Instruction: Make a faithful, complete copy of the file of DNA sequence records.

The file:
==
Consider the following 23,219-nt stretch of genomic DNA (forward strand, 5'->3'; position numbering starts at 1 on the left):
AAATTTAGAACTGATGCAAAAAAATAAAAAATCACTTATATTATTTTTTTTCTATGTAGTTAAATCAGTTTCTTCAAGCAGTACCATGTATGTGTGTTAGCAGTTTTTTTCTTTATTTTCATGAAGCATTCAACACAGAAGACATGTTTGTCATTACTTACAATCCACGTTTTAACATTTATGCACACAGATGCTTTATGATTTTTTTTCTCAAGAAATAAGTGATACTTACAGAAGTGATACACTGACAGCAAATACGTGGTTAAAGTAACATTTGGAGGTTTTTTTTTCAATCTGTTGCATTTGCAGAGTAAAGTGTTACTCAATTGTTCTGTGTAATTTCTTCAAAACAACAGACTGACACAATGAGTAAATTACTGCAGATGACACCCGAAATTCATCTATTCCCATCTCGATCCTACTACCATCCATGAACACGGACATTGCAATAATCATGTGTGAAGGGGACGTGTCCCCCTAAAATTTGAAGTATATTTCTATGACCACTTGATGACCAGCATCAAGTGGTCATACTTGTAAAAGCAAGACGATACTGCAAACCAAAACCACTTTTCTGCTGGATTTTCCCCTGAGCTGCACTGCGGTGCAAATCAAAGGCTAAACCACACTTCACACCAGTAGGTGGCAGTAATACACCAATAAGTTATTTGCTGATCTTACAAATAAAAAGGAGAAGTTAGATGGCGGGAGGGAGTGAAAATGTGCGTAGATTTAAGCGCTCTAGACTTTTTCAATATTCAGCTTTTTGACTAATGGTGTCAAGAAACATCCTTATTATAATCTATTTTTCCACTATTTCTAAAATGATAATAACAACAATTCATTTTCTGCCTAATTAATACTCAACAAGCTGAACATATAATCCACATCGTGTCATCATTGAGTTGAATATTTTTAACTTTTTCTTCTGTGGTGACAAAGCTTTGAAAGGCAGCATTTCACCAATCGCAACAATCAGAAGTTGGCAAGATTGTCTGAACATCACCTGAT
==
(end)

Consider the following 23,219-nt stretch of genomic DNA (forward strand, 5'->3'; position numbering starts at 1 on the left):
AAATTTAGAACTGATGCAAAAAAATAAAAAATCACTTATATTATTTTTTTTCTATGTAGTTAAATCAGTTTCTTCAAGCAGTACCATGTATGTGTGTTAGCAGTTTTTTTCTTTATTTTCATGAAGCATTCAACACAGAAGACATGTTTGTCATTACTTACAATCCACGTTTTAACATTTATGCACACAGATGCTTTATGATTTTTTTTCTCAAGAAATAAGTGATACTTACAGAAGTGATACACTGACAGCAAATACGTGGTTAAAGTAACATTTGGAGGTTTTTTTTTCAATCTGTTGCATTTGCAGAGTAAAGTGTTACTCAATTGTTCTGTGTAATTTCTTCAAAACAACAGACTGACACAATGAGTAAATTACTGCAGATGACACCCGAAATTCATCTATTCCCATCTCGATCCTACTACCATCCATGAACACGGACATTGCAATAATCATGTGTGAAGGGGACGTGTCCCCCTAAAATTTGAAGTATATTTCTATGACCACTTGATGACCAGCATCAAGTGGTCATACTTGTAAAAGCAAGACGATACTGCAAACCAAAACCACTTTTCTGCTGGATTTTCCCCTGAGCTGCACTGCGGTGCAAATCAAAGGCTAAACCACACTTCACACCAGTAGGTGGCAGTAATACACCAATAAGTTATTTGCTGATCTTACAAATAAAAAGGAGAAGTTAGATGGCGGGAGGGAGTGAAAATGTGCGTAGATTTAAGCGCTCTAGACTTTTTCAATATTCAGCTTTTTGACTAATGGTGTCAAGAAACATCCTTATTATAATCTATTTTTCCACTATTTCTAAAATGATAATAACAACAATTCATTTTCTGCCTAATTAATACTCAACAAGCTGAACATATAATCCACATCGTGTCATCATTGAGTTGAATATTTTTAACTTTTTCTTCTGTGGTGACAAAGCTTTGAAAGGCAGCATTTCACCAATCGCAACAATCAGAAGTTGGCAAGATTGTCTGAACATCACCTGAT